No logo naomi klein chapter 9 summary

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no logo naomi klein chapter 9 summary

No Logo: Taking Aim at the Brand Bullies by Naomi Klein Summary & Study Guide by BookRags

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Naomi Klein: No Logo - Corporations, Lawyers, Contractors, and Advertising Agencies (2000)

No Logo: Taking Aim at the Brand Bullies by Naomi Klein - Chapters summary and analysis.

No Logo: Taking Aim at the Brand Bullies Summary & Study Guide

Consumers have become nothing more than pawns of huge multinational corporations that determine, in large part, what is seen, heard, read and worn. Author Naomi Klein sketches the historical development of this phenomenon, beginning with the shift from selling products manufactured in local factories to the marketing of brands that become identified with culture itself. Indeed, products are made while brands are sold. The shift to brand marketing began with an invasion of cultural space so that billboards, magazines, television and radio commercials, clothing logos, music and cultural events, celebrities, schools and other institutions promoted and idolized the brand in such a way that consumers began to view brands as synonymous with their cultural identities. Corporations became so fixated on their brands that production became secondary. In an effort to maximize funds for brand promotion, therefore, they turned to methods by which they could minimize production costs.

Dienstag, 9. The more an industry is possible to produce, the higher the income is after all. As brands start to open, the focus seems to drift from the manufacturing, towards the marketing, which is the real goal of all brands. Branding includes the advertising of the project, the sponsorship, and the logo licensing. As more and more brands were asked, the faster the industry had to produce the products. Brand-based products are therefore made mostly in factories.

First published by Knopf Canada and Picador in December , [1] [2] shortly after the WTO Ministerial Conference protests in Seattle had generated media attention around such issues, it became one of the most influential books about the alter-globalization movement and an international bestseller. The book focuses on branding and often makes connections with the alter-globalization movement. She pays special attention to the deeds and misdeeds of Nike , The Gap , McDonald's , Shell , and Microsoft — and of their lawyers, contractors, and advertising agencies. However, while globalization appears frequently as a recurring theme, Klein rarely addresses the topic of globalization itself, and when she does, it is usually indirectly. She goes on to discuss globalization in much greater detail in her book, Fences and Windows The first three deal with the negative effects of brand-oriented corporate activity, while the fourth discusses various methods people have taken in order to fight back.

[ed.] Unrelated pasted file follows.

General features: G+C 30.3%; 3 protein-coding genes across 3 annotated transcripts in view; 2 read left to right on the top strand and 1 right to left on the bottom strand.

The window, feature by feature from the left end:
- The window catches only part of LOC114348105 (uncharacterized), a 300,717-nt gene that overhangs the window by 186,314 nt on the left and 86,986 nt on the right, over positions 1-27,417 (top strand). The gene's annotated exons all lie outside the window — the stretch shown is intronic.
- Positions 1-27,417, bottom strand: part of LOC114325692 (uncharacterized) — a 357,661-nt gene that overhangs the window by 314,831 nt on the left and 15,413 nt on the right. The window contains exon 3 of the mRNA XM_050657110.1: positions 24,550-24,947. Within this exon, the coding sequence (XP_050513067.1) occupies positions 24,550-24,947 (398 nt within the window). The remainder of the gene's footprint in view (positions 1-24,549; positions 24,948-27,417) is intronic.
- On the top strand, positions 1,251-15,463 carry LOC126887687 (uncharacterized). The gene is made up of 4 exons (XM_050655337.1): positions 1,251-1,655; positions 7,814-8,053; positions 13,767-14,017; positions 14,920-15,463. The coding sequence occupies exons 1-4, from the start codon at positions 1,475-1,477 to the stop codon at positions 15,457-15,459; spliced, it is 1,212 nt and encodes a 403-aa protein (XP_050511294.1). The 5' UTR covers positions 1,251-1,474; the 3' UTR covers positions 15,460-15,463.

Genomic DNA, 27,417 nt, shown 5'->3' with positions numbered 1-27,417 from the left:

New corporate philosophy is this: products are made in factories; brands are what consumers buy. Promoting a brand is, moreover, an expensive business. There is both physical and air space to be purchased if the brand is to thrive. Because a corporation has to allocate its financial resources in a way that returns the greatest profit, it became obvious that production costs had to be reduced. The means to do this were found in third world countries, where cheap labor could be acquired, allowing, in some instances, as much as a four hundred per cent markup on the product once it returned to the developed, consumer-driven country. This markup allowed top executive salaries and amounts needed to expand "brand space" throughout a country. Nike was the first corporation to adopt this strategy, and its model has been emulated by

Want to read Slashdot from your mobile device? Point it at m. This goes beyond just buying "sweatshop-free" clothes to such issues as reclaiming public space and attacking corporate manipulation. The Scenario. Upon reading the introduction, I realized that this was something more powerful and more interesting.

When I picked up No Logo for the first time little did I know I was in possession of the bible of anti globalization. This book is ruthlessly researched with similarly unforgiving analyse. No Logo is about the impact super brands has on broader society. The brand is not a reflection of quality but a reflection of what the marketing department wants it to stand for. The inconvenience of production is contracted out. Klein uses Nike as an example of this. Nike uses third world labour to produce its products.

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